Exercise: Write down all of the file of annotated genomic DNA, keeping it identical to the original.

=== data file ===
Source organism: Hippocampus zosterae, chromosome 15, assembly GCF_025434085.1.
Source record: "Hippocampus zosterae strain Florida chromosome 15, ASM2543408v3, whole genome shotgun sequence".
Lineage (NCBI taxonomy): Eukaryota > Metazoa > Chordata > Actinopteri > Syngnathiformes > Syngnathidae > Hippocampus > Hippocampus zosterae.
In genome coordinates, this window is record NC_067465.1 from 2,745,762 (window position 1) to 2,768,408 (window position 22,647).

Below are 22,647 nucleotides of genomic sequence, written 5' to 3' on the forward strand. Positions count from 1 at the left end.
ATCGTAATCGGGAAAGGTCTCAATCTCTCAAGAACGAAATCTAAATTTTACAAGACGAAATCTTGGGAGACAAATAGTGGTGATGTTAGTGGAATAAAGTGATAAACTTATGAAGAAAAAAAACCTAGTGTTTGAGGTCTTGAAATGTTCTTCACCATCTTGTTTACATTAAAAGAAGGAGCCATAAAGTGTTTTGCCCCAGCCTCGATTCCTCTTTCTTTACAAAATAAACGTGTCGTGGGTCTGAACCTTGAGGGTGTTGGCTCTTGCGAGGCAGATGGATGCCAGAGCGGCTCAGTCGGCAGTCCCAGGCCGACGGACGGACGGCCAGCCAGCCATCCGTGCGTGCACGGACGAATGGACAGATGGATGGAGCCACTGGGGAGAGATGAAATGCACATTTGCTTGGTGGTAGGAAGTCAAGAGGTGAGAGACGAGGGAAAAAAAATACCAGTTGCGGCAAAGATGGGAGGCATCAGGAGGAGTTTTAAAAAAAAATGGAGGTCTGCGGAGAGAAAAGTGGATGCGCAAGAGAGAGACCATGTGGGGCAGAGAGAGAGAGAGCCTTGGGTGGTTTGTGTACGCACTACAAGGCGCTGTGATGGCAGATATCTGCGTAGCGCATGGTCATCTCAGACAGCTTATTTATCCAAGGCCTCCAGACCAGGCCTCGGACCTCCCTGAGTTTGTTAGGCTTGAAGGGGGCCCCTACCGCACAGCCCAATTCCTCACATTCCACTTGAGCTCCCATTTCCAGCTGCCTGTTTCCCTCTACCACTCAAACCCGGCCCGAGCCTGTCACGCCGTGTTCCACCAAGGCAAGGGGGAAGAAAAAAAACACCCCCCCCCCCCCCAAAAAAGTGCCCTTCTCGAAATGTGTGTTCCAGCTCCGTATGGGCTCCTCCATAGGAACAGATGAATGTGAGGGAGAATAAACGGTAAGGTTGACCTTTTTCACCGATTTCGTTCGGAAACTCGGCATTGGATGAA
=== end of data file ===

Source organism: Hippocampus zosterae, chromosome 15, assembly GCF_025434085.1.
Source record: "Hippocampus zosterae strain Florida chromosome 15, ASM2543408v3, whole genome shotgun sequence".
Lineage (NCBI taxonomy): Eukaryota > Metazoa > Chordata > Actinopteri > Syngnathiformes > Syngnathidae > Hippocampus > Hippocampus zosterae.
In genome coordinates, this window is record NC_067465.1 from 2,745,762 (window position 1) to 2,768,408 (window position 22,647).

Below are 22,647 nucleotides of genomic sequence, written 5' to 3' on the forward strand. Positions count from 1 at the left end.
ATCGTAATCGGGAAAGGTCTCAATCTCTCAAGAACGAAATCTAAATTTTACAAGACGAAATCTTGGGAGACAAATAGTGGTGATGTTAGTGGAATAAAGTGATAAACTTATGAAGAAAAAAAACCTAGTGTTTGAGGTCTTGAAATGTTCTTCACCATCTTGTTTACATTAAAAGAAGGAGCCATAAAGTGTTTTGCCCCAGCCTCGATTCCTCTTTCTTTACAAAATAAACGTGTCGTGGGTCTGAACCTTGAGGGTGTTGGCTCTTGCGAGGCAGATGGATGCCAGAGCGGCTCAGTCGGCAGTCCCAGGCCGACGGACGGACGGCCAGCCAGCCATCCGTGCGTGCACGGACGAATGGACAGATGGATGGAGCCACTGGGGAGAGATGAAATGCACATTTGCTTGGTGGTAGGAAGTCAAGAGGTGAGAGACGAGGGAAAAAAAATACCAGTTGCGGCAAAGATGGGAGGCATCAGGAGGAGTTTTAAAAAAAAATGGAGGTCTGCGGAGAGAAAAGTGGATGCGCAAGAGAGAGACCATGTGGGGCAGAGAGAGAGAGAGCCTTGGGTGGTTTGTGTACGCACTACAAGGCGCTGTGATGGCAGATATCTGCGTAGCGCATGGTCATCTCAGACAGCTTATTTATCCAAGGCCTCCAGACCAGGCCTCGGACCTCCCTGAGTTTGTTAGGCTTGAAGGGGGCCCCTACCGCACAGCCCAATTCCTCACATTCCACTTGAGCTCCCATTTCCAGCTGCCTGTTTCCCTCTACCACTCAAACCCGGCCCGAGCCTGTCACGCCGTGTTCCACCAAGGCAAGGGGGAAGAAAAAAAACACCCCCCCCCCCCCCAAAAAAGTGCCCTTCTCGAAATGTGTGTTCCAGCTCCGTATGGGCTCCTCCATAGGAACAGATGAATGTGAGGGAGAATAAACGGTAAGGTTGACCTTTTTCACCGATTTCGTTCGGAAACTCGGCATTGGATGAA